By James Olson
VANCOUVER – It’s a challenge to think of a Canadian band that has worked harder than PUP while achieving such widespread critical acclaim in such a short span of time. Within 4 years, the Toronto punk quartet has dropped two incredibly well received albums, toured multiple continents extensively, and have been nominated for numerous industry awards including the Juno’s and the Polaris Music Prize. For vocalist/guitarist the secret to PUP’s success is simple: having an inexhaustible work ethic. “For the first two years of being a band we didn’t say no to any show opportunities no matter what it was, if we could somehow scrape enough money together to make it work we would do it. Now we’re a little more selective but we still tour really hard” Babcock explains “When we’re not touring we’re at home in the jam space 5-6 days a week. I probably spend 10-14 hours each day of my waking life thinking about this band, writing music, rehearsing with the guys, playing shows, touring. We’ve worked really hard and it’s nice to see that in some small ways that it’s paid off.”
Babcock draws a direct through line from the scene that birthed the scrappy band of childhood friends to the acclaimed and beloved group that PUP has become in less than 5 years together. Coming up in a thriving environment of equally driven musical acts in Toronto, Babcock reflects that PUP knew that they had to step up their game in order to make a name for themselves. “We felt like if we wanted to keep up with our peers and the people around us we just had to work so hard. And that’s good. Bands in the community have pushed each other to be better and better” says Babcock “I think [the Toronto scene] is just a small microcosm of what the culture of rock music is like today. You gotta work super hard and it’s good when bands can push each other to be the best that they can be.”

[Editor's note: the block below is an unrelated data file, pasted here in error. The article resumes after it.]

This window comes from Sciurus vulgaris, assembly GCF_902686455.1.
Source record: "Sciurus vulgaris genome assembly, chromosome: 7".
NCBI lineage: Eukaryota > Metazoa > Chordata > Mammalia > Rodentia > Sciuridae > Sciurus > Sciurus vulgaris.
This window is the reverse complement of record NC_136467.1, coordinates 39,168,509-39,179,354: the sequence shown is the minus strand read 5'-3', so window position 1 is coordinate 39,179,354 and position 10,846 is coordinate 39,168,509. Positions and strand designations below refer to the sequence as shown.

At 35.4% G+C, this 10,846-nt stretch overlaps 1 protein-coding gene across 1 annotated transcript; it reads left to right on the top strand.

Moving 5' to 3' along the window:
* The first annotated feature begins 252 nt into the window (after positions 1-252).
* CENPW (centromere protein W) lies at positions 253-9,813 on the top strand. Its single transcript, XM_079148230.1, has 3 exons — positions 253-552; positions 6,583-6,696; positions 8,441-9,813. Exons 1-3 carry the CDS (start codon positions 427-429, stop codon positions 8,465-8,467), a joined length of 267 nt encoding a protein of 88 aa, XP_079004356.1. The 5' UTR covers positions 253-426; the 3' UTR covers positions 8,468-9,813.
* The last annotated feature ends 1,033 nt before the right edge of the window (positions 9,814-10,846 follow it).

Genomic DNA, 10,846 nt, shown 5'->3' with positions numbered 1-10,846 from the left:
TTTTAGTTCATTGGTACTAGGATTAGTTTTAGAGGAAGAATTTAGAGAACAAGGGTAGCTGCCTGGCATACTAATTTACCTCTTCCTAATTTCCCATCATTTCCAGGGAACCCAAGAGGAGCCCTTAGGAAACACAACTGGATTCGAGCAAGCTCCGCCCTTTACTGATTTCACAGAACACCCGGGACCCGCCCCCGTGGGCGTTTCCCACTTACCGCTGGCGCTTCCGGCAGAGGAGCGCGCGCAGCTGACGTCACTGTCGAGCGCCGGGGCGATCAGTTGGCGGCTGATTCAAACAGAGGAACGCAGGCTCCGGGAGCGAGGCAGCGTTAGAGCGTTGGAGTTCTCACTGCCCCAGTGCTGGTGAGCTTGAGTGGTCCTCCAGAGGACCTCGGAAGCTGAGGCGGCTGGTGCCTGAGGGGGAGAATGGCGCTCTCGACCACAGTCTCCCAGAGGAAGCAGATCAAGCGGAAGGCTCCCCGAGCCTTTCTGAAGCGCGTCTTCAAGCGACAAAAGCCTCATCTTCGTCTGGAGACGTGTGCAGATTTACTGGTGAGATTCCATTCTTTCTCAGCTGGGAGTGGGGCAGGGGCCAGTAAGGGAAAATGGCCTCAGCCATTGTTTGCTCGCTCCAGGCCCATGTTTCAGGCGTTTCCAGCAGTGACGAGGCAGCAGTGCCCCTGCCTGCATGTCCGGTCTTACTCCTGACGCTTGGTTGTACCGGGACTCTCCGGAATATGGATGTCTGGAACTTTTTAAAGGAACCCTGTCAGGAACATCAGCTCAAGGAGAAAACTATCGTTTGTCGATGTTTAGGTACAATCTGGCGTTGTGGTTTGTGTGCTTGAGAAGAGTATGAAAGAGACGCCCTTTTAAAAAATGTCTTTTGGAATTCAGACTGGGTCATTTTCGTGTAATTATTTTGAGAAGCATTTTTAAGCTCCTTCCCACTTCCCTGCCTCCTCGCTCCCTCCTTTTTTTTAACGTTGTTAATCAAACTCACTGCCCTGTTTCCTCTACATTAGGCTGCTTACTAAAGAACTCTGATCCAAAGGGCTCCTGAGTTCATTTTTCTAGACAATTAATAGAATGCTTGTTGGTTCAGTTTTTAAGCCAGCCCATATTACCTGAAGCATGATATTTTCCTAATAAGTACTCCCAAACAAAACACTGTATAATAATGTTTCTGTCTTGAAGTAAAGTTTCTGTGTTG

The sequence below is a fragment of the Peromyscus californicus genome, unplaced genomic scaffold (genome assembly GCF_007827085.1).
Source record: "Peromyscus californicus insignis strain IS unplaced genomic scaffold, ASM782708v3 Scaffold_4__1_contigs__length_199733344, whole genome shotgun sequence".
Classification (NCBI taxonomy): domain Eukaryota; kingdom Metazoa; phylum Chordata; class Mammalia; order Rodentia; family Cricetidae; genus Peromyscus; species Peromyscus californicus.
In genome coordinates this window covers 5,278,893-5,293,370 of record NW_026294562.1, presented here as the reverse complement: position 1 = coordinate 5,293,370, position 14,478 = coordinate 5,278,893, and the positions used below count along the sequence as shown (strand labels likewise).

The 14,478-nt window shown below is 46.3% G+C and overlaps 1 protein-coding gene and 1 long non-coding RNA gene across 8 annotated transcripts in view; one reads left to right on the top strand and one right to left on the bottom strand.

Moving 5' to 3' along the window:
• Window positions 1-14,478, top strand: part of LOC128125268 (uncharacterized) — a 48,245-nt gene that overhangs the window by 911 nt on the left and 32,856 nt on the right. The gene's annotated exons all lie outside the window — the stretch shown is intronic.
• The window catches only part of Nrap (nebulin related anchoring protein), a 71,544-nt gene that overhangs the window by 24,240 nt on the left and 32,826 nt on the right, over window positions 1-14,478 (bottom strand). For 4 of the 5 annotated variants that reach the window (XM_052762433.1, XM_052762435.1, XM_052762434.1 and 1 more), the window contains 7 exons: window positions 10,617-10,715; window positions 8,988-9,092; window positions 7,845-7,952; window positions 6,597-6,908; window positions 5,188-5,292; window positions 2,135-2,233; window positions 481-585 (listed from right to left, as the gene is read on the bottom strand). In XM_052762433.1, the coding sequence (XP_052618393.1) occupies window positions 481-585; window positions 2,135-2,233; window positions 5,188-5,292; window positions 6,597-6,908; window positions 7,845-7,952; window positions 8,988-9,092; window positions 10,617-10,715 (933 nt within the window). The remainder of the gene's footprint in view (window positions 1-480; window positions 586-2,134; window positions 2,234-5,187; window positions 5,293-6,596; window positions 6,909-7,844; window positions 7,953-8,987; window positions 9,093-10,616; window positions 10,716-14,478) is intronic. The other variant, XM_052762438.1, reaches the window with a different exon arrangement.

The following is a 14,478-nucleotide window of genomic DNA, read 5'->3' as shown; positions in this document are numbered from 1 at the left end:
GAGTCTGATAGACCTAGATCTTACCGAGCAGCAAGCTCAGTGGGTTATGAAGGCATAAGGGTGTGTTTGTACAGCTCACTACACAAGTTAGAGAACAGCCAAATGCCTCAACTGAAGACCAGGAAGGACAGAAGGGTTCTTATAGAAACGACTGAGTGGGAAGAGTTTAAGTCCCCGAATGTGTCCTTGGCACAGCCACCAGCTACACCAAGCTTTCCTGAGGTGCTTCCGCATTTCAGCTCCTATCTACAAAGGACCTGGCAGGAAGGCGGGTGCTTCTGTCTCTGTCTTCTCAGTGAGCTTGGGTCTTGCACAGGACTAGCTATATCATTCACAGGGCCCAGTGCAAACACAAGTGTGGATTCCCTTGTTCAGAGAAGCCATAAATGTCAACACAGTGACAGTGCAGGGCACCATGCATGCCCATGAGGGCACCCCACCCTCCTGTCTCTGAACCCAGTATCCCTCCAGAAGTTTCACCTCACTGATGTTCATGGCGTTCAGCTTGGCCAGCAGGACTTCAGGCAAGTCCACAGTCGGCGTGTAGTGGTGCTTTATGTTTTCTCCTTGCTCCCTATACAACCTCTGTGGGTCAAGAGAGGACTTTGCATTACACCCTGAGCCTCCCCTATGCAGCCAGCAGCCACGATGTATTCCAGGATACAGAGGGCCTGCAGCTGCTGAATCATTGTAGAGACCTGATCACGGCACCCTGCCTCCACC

PUP’s second record The Dream Is Over builds on emotionally charged yet deliriously fun maelstrom that was their self-titled debut. Cuts like the chaotic and self-destructive “DVP” and the anthemically nihilistic “Can’t Win” match if not exceed the high points of the previous album while making up a markedly darker collection of songs. For Babcock, the tonal shift represents genuine growth as a lyricist and as a songwriter. “On the first record, I was really learning to be comfortable in my own skin and be comfortable with presenting myself to strangers in a certain light. Then on the second record I just kind of gained that confidence and felt like I had found my voice. I felt a little more comfortable in tapping into the darkness” he explains. PUP is already in the midst of writing their third album and while Babcock concedes that they won’t be “going off the deep end” in terms of radical experimentation, he can promise that the band will continue to push their own boundaries and to keep refining their craft.
With more touring lined up for the rest of 2017 and a recently released music video for “Old Wounds” that Babcock calls “the best video we have made to date,” PUP are coming to your town to kick down some doors and kick some ass.
PUP play the Vogue Theatre (Vancouver) September 15 as part of Westward FestJunos, old wounds, Polaris Music Prize, punk rock, Pup, Royal Mountain Records, sideonedummy records, stefan babcock, Toronto